A dry and healthy crawlspace is sealed tightly against water and air leaks
The first step in a mold-free house is a dry patch of land to place your footing.
Five ingredients to a healthy and mold-free crawlspace:
1. Capillary break on top of footing disrupts wicking
Before building foundation walls on top of that footing, go the extra foot and paint the top with a capillary break, to prevent the walls from turning into wicks.
And keep those buckets of waterproofing handy, cause you’re going to paint the walls before backfilling, even if you add a dimple sheet.
2. Filling the cores of blocks reduces air leakage
Filling holes in concrete block provides structure, but also stops a lot of air leakage that can flow through the walls. As long as you’re filling the cores, stick some anchor bolts in there.
Inside, gravel and gravity work to prevent wicking, and continuous plastic above will combat bulk-water attacks.
But first, the mudsills, which sit atop a sill sealer gasket.
3. Seal gaps in mudsill early in the process
Before bolting them down, seal the gaps between the boards. These gaps MAY get covered by some other material later, but right now, they represent a direct path between inside and outside. A little bead of caulk can cure that right now.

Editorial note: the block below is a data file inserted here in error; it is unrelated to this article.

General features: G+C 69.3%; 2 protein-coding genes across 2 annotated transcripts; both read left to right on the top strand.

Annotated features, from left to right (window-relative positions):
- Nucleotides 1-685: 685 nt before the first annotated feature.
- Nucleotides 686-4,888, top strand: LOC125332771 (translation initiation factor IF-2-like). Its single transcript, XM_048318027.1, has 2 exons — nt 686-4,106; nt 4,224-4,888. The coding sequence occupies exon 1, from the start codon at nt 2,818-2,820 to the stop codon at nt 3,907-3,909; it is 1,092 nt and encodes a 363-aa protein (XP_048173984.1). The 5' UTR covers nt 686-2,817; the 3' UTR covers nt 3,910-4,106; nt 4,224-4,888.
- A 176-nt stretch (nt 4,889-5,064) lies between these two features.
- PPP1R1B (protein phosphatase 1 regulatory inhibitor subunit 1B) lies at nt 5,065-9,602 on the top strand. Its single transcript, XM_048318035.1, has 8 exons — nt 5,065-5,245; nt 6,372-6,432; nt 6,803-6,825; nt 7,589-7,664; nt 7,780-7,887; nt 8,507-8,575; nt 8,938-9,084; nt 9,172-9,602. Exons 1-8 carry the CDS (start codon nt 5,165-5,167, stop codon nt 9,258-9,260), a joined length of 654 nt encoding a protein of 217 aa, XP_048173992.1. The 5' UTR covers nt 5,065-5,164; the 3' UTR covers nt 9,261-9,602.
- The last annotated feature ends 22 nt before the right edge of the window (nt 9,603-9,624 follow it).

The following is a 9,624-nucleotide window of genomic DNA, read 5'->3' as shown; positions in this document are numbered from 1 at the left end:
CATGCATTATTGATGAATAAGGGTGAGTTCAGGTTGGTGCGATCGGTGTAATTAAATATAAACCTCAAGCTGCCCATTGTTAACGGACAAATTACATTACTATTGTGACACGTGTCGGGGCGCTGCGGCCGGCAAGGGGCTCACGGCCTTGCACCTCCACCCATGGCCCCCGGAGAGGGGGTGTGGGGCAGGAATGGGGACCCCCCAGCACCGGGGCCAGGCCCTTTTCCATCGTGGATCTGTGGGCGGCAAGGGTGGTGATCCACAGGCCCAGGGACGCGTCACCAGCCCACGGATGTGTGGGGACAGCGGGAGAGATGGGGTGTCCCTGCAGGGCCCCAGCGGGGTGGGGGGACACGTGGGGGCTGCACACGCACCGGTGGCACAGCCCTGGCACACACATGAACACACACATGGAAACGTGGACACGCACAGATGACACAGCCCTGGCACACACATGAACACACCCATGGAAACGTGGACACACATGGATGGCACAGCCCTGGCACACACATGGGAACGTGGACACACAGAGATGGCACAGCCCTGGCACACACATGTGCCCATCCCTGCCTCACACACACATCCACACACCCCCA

This is probably more caulk than you need, but in animation-land, it doesn’t squeeze out and get all over your pants, hands, and boots.
It just sits there, perfectly sealing the gap. Now you can install the nuts on those bolts and get ready for plastic.
4. Bring plastic vapor barrier up to mudsill
A slick tip from Ray Williams, of Mark IV Builders is to spread scrappy beat-up plastic on the gravel before spreading the finish sheeting. This scrappy layer acts as a sacrificial layer, to absorb the brunt of the foot traffic during construction.
Floor plastic should drape over the floor, but also up the walls to the mudsill.
If you can’t get it all in one sheet, overlap the seams six inches and tape them with a high-quality construction tape.
5. Insulate the perimeter
Staple the plastic into the mudsill to hold it in place, and install sheets of rigid insulation over the plastic.
There are various ways to attach to the concrete walls, and you can also fasten directly into the mudsill.
Next, seal the gap between foam board, plastic, and mudsill with low-expansion foam.
Also seal the corners, including any gaps between foam boards, and go along the bottom of the insulation panels.
Now you’ve got continuous water, air, and thermal boundaries between the inside and the outside world.
—Ray Williams is a superintendent with MARK IV Builders in Cabin John, MD